The Law of Peoples: With, The Idea of Public Reason Revisited

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Harvard University Press, 2001 - Law - 199 pages
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This book consists of two parts: the essay "The Idea of Public Reason Revisited," first published in 1997, and "The Law of Peoples," a major reworking of a much shorter article by the same name published in 1993. Taken together, they are the culmination of more than fifty years of reflection on liberalism and on some of the most pressing problems of our times by John Rawls.

"The Idea of Public Reason Revisited" explains why the constraints of public reason, a concept first discussed in Political Liberalism (1993), are ones that holders of both religious and non-religious comprehensive views can reasonably endorse. It is Rawls's most detailed account of how a modern constitutional democracy, based on a liberal political conception, could and would be viewed as legitimate by reasonable citizens who on religious, philosophical, or moral grounds do not themselves accept a liberal comprehensive doctrine--such as that of Kant, or Mill, or Rawls's own "Justice as Fairness," presented in A Theory of Justice (1971).

The Law of Peoples extends the idea of a social contract to the Society of Peoples and lays out the general principles that can and should be accepted by both liberal and non-liberal societies as the standard for regulating their behavior toward one another. In particular, it draws a crucial distinction between basic human rights and the rights of each citizen of a liberal constitutional democracy. It explores the terms under which such a society may appropriately wage war against an "outlaw society," and discusses the moral grounds for rendering assistance to non-liberal societies burdened by unfavorable political and economic conditions.

 

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The law of peoples; with, The idea of public reason revisited

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About one-quarter of this book is a reprint of Rawls's 1997 essay, "The Idea of Public Reason Revisited," in which he sets out the principles of a well-ordered constitutional democratic society. The ... Read full review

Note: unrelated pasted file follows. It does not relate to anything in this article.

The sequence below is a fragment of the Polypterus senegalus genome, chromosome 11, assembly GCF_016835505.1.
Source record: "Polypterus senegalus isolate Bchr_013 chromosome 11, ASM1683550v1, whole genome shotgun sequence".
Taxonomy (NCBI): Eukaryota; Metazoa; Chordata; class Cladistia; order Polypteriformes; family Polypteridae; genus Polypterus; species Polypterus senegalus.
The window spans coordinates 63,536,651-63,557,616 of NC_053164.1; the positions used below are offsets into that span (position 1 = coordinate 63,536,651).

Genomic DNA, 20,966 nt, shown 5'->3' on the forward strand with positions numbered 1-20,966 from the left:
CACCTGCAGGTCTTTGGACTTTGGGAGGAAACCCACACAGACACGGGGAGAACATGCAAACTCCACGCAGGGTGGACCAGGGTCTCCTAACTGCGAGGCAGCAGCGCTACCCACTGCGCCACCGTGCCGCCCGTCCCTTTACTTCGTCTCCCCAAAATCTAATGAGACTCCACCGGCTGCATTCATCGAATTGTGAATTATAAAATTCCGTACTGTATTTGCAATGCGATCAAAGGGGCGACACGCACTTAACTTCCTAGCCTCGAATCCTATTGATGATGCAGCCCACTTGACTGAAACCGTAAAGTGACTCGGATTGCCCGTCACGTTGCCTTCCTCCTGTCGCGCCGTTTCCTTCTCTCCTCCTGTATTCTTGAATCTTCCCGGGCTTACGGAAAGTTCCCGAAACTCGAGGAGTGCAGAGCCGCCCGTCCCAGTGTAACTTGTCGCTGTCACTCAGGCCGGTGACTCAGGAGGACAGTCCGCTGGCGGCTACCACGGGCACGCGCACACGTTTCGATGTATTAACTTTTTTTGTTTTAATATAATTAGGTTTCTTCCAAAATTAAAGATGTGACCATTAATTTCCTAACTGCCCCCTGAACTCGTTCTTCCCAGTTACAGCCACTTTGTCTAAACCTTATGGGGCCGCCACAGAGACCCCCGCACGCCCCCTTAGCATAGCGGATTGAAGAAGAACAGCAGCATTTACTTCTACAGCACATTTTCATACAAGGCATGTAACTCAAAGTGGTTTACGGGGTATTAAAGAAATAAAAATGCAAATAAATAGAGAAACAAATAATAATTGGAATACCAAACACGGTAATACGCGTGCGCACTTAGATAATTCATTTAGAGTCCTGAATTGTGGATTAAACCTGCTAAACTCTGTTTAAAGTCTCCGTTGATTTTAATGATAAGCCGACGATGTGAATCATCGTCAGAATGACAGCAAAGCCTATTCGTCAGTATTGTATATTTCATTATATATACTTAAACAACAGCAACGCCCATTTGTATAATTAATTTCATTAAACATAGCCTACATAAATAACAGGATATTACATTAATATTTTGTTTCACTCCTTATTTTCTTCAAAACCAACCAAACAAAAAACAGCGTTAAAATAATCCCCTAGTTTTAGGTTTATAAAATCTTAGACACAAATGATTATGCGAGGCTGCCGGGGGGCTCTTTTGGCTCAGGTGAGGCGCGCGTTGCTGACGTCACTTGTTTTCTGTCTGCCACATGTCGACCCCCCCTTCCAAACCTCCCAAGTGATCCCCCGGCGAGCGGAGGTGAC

Contents

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About the author (2001)

John Rawls, professor of philosophy at Harvard University, had published a number of articles on the concept of justice as fairness before the appearance of his magnum opus, A Theory of Justice (1971). While the articles had won for Rawls considerable prestige, the reception of his book thrust him into the front ranks of contemporary moral philosophy. Presenting a Kantian alternative to conventional utilitarianism and intuitionism, Rawls offers a theory of justice that is contractual and that rests on principles that he alleges would be accepted by free, rational persons in a state of nature, that is, of equality. The chorus of praise was loud and clear. Stuart Hampshire acclaimed the book as "the most substantial and interesting contribution to moral philosophy since the war."H. A. Bedau declared: "As a work of close and original scholarship in the service of the dominant moral and political ideology of our civilization, Rawls's treatise is simply without a rival." Rawls historically achieved two important things: (1) He articulated a coherent moral philosophy for the welfare state, and (2) he demonstrated that analytic philosophy was most capable of doing constructive work in moral philosophy. A Theory of Justice has become the most influential work in political, legal, and social philosophy by an American author in the twentieth century.

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